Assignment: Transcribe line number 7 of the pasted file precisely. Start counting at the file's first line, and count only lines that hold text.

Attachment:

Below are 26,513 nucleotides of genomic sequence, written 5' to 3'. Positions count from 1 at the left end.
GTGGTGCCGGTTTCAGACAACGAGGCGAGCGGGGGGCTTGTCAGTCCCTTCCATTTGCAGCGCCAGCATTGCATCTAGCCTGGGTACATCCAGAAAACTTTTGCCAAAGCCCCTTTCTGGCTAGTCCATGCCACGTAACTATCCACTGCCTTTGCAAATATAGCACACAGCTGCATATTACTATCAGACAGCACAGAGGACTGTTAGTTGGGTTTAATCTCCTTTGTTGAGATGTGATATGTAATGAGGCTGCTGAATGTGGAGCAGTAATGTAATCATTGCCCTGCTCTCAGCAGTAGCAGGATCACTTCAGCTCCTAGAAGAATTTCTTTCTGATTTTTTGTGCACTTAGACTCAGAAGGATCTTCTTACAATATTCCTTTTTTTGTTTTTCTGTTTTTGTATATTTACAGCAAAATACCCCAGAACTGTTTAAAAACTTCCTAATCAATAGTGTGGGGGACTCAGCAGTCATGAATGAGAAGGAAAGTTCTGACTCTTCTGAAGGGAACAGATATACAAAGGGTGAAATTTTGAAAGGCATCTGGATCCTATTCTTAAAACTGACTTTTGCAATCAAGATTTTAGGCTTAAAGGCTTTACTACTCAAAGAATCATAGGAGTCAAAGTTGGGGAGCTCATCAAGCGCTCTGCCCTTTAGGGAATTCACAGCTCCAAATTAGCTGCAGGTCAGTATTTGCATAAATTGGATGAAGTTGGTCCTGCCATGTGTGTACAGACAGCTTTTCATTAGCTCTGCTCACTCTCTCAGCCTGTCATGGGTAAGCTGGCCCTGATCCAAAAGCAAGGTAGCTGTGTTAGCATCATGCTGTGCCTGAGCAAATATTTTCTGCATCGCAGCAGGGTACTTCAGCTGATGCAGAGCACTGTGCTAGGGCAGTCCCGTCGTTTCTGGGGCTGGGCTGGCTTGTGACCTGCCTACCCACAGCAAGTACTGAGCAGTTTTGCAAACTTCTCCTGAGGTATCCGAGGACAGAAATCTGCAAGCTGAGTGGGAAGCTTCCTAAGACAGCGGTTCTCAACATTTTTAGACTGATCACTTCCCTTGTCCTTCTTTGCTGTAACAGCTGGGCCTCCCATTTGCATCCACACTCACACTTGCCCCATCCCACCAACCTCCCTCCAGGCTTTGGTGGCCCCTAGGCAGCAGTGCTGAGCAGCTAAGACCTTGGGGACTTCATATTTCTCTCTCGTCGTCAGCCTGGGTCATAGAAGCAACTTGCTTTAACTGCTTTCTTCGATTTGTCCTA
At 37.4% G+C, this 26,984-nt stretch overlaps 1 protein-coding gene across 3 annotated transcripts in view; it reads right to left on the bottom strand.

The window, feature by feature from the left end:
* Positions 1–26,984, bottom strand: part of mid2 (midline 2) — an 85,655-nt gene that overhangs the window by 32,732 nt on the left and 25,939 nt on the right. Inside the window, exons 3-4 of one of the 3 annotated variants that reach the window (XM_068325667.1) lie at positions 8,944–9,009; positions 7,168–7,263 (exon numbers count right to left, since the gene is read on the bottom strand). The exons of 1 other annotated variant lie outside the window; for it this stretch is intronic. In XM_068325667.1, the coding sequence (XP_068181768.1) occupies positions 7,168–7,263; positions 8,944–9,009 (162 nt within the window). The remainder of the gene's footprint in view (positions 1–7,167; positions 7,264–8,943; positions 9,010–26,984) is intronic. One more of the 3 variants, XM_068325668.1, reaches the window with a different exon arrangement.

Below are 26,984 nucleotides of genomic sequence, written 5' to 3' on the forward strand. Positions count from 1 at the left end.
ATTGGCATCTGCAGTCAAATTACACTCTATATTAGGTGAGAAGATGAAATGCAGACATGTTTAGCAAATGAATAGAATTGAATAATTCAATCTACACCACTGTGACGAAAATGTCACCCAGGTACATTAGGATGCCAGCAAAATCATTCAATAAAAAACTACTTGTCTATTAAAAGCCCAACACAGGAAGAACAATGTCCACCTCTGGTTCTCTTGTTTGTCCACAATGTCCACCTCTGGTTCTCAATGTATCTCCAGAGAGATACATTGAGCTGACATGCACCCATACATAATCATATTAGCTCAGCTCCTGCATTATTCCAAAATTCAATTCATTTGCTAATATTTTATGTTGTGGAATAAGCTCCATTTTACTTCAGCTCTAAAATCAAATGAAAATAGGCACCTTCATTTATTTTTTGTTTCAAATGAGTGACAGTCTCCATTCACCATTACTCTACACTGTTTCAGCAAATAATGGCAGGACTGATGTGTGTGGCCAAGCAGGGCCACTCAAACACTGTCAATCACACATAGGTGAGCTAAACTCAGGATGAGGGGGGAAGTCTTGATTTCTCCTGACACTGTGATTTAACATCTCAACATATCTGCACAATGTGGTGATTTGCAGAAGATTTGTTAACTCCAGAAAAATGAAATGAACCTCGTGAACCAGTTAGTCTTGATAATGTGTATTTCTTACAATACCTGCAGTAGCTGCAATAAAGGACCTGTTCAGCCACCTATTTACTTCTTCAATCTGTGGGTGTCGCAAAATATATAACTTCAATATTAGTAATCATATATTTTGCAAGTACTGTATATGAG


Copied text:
ATTGGCATCTGCAGTCAAATTACACTCTATATTAGGTGAGAAGATGAAATGCAGACATGTTTAGCAAATGAATAGAATTGAATAATTCAATCTACACCACTGTGACGAAAATGTCACCCAGGTACATTAGGATGCCAGCAAAATCATTCAATAAAAAACTACTTGTCTATTAAAAGCCCAACACAGGAAGAACAATGTCCACCTCTGGTTCTCTTGTTTGTCCACAATGTCCACCTCTGGTTCTCAATGTATCTCCAGAGAGATACATTGAGCTGACATGCACCCATACATAATCATATTAGCTCAGCTCCTGCATTATTCCAAAATTCAATTCATTTGCTAATATTTTATGTTGTGGAATAAGCTCCATTTTACTTCAGCTCTAAAATCAAATGAAAATAGGCACCTTCATTTATTTTTTGTTTCAAATGAGTGACAGTCTCCATTCACCATTACTCTACACTGTTTCAGCAAATAATGGCAGGACTGATGTGTGTGGCCAAGCAGGGCCACTCAAACACTGTCAATCACACATAGGTGAGCTAAACTCAGGATGAGGGGGGAAGTCTTGATTTCTCCTGACACTGTGATTTAACATCTCAACATATCTGCACAATGTGGTGATTTGCAGAAGATTTGTTAACTCCAGAAAAATGAAATGAACCTCGTGAACCAGTTAGTCTTGATAATGTGTATTTCTTACAATACCTGCAGTAGCTGCAATAAAGGACCTGTTCAGCCACCTATTTACTTCTTCAATCTGTGGGTGTCGCAAAATATATAACTTCAATATTAGTAATCATATATTTTGCAAGTACTGTATATGAG